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New York: Expanded Workplace Protections for Victims of Domestic Violence

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November 18, 2019

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New York has enacted legislation that broadens the definition of “victim of domestic violence” in order to be consistent with the state’s Domestic Violence Protection Act. The New York State Human Rights Law (NYSHRL) defines victims of domestic violence to include those over the age of 16, any married person, or any parent with a child in a situation where either the parent or child is a victim of a qualifying act by a family or household member in violation of the penal code (such as assault, harassment, sexual abuse, stalking, etc.). The qualifying act must result in, or create a substantial risk of, physical or emotional injury to the person or their minor child.

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New York: Implements More Stringent Data Security Requirements for Employers

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March 21, 2020

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In order to combat breaches of security placing personal information at risk, the state of New York implemented the Stop Hacks and Improve Electronic Data Security (SHIELD) Act, which requires businesses to implement safeguards for the private information of New York residents, and expands notification requirements when a breach occurs. The SHIELD Act is quite broad and can apply to any employer who maintains private information of New York residents, even those outside the state.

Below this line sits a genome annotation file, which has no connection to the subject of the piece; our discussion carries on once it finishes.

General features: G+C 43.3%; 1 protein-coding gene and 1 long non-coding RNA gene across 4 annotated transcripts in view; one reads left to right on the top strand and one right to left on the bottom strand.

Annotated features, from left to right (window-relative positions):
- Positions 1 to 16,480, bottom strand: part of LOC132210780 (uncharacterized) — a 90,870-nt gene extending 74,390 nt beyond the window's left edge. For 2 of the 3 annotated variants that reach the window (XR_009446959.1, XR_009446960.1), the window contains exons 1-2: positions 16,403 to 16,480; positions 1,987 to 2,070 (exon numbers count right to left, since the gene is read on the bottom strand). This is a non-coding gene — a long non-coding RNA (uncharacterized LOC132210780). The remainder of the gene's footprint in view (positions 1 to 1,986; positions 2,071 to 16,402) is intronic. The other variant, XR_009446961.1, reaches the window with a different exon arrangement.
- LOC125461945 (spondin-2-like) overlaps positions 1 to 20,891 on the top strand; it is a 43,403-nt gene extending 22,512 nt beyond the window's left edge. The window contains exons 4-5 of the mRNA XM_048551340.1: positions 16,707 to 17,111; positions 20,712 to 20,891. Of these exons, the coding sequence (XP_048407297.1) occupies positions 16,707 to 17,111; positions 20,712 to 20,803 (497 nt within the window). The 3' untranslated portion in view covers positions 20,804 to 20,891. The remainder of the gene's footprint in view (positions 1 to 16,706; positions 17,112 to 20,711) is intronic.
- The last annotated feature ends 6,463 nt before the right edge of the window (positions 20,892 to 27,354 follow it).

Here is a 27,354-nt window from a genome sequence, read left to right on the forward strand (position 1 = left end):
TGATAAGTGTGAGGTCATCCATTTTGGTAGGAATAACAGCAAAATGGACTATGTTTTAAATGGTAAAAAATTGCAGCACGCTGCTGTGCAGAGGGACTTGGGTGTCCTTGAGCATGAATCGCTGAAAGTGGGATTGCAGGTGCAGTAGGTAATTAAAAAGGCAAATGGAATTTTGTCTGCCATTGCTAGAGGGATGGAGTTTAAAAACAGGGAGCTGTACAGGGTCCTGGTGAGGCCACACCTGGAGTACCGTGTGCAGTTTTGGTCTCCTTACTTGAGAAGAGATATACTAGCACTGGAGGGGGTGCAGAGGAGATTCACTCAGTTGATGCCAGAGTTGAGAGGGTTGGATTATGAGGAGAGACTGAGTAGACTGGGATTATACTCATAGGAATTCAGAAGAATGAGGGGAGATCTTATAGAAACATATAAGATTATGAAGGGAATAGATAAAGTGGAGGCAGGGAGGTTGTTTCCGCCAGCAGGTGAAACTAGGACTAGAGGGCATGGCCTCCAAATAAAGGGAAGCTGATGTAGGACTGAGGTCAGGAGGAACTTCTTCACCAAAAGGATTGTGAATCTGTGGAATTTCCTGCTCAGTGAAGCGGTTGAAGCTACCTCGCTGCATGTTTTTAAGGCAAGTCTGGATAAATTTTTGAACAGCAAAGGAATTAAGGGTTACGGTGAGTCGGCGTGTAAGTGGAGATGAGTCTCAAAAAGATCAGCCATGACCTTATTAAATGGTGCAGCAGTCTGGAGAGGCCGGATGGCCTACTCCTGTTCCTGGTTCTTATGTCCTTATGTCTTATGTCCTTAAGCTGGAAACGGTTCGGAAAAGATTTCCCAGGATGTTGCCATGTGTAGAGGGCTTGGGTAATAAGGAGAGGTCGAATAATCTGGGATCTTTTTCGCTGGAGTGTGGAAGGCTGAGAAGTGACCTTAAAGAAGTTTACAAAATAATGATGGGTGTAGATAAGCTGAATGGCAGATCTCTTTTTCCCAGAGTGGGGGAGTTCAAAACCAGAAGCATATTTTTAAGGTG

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New York, NY: Human Rights Law Expanded Again

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October 13, 2019

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The New York City Council expanded their existing harassment legislation, once again. This latest revision will ensure that freelancers and independent contractors are protected by the New York City Human Rights Law. The previous law applied to employers that employed four or more employees and allowed them to file complaints with the New York City Commission on Human Rights when they faced harassment or discrimination based on race, religion, gender, or another protected class. The amendment expands this coverage to businesses that employ or engage at least four employees or independent contractors, combined.

Action Items

  1. Have harassment policies updated.
  2. Have managers trained on the new requirements.
  3. Subscribers can call our HR On-Call Hotline at (888) 378-2456 for further assistance.

Disclaimer: This document is designed to provide general information and guidance concerning employment-related issues. It is presented with the understanding that ManagEase is not engaged in rendering any legal opinions. If a legal opinion is needed, please contact the services of your own legal adviser.